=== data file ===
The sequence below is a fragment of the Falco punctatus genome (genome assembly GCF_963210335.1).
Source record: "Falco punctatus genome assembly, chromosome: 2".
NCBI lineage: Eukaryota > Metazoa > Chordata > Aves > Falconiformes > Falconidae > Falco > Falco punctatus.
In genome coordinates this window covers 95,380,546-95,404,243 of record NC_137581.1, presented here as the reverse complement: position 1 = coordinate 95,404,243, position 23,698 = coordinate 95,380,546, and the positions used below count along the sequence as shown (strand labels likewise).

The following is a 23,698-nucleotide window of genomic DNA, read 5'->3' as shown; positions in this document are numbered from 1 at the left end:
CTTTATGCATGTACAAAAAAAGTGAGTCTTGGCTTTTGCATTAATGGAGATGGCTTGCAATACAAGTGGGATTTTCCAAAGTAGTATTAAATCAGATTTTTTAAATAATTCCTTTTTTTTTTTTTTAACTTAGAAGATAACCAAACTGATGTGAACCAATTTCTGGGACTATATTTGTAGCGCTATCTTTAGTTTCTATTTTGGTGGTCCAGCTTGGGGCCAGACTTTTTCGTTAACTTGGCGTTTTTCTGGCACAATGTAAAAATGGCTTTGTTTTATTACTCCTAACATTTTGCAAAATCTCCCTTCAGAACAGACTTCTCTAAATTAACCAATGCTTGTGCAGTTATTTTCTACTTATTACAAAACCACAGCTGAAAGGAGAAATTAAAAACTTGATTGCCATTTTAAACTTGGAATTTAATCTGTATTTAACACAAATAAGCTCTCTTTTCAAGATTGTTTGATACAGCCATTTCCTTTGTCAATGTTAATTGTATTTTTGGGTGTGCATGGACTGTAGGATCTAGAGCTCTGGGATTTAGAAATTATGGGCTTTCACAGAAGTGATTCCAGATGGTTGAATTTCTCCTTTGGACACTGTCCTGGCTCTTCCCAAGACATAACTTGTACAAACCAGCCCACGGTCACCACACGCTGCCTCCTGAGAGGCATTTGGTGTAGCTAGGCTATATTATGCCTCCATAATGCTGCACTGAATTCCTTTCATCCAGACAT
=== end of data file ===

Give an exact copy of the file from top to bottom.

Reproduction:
The sequence below is a fragment of the Falco punctatus genome (genome assembly GCF_963210335.1).
Source record: "Falco punctatus genome assembly, chromosome: 2".
NCBI lineage: Eukaryota > Metazoa > Chordata > Aves > Falconiformes > Falconidae > Falco > Falco punctatus.
In genome coordinates this window covers 95,380,546-95,404,243 of record NC_137581.1, presented here as the reverse complement: position 1 = coordinate 95,404,243, position 23,698 = coordinate 95,380,546, and the positions used below count along the sequence as shown (strand labels likewise).

The following is a 23,698-nucleotide window of genomic DNA, read 5'->3' as shown; positions in this document are numbered from 1 at the left end:
CTTTATGCATGTACAAAAAAAGTGAGTCTTGGCTTTTGCATTAATGGAGATGGCTTGCAATACAAGTGGGATTTTCCAAAGTAGTATTAAATCAGATTTTTTAAATAATTCCTTTTTTTTTTTTTTAACTTAGAAGATAACCAAACTGATGTGAACCAATTTCTGGGACTATATTTGTAGCGCTATCTTTAGTTTCTATTTTGGTGGTCCAGCTTGGGGCCAGACTTTTTCGTTAACTTGGCGTTTTTCTGGCACAATGTAAAAATGGCTTTGTTTTATTACTCCTAACATTTTGCAAAATCTCCCTTCAGAACAGACTTCTCTAAATTAACCAATGCTTGTGCAGTTATTTTCTACTTATTACAAAACCACAGCTGAAAGGAGAAATTAAAAACTTGATTGCCATTTTAAACTTGGAATTTAATCTGTATTTAACACAAATAAGCTCTCTTTTCAAGATTGTTTGATACAGCCATTTCCTTTGTCAATGTTAATTGTATTTTTGGGTGTGCATGGACTGTAGGATCTAGAGCTCTGGGATTTAGAAATTATGGGCTTTCACAGAAGTGATTCCAGATGGTTGAATTTCTCCTTTGGACACTGTCCTGGCTCTTCCCAAGACATAACTTGTACAAACCAGCCCACGGTCACCACACGCTGCCTCCTGAGAGGCATTTGGTGTAGCTAGGCTATATTATGCCTCCATAATGCTGCACTGAATTCCTTTCATCCAGACAT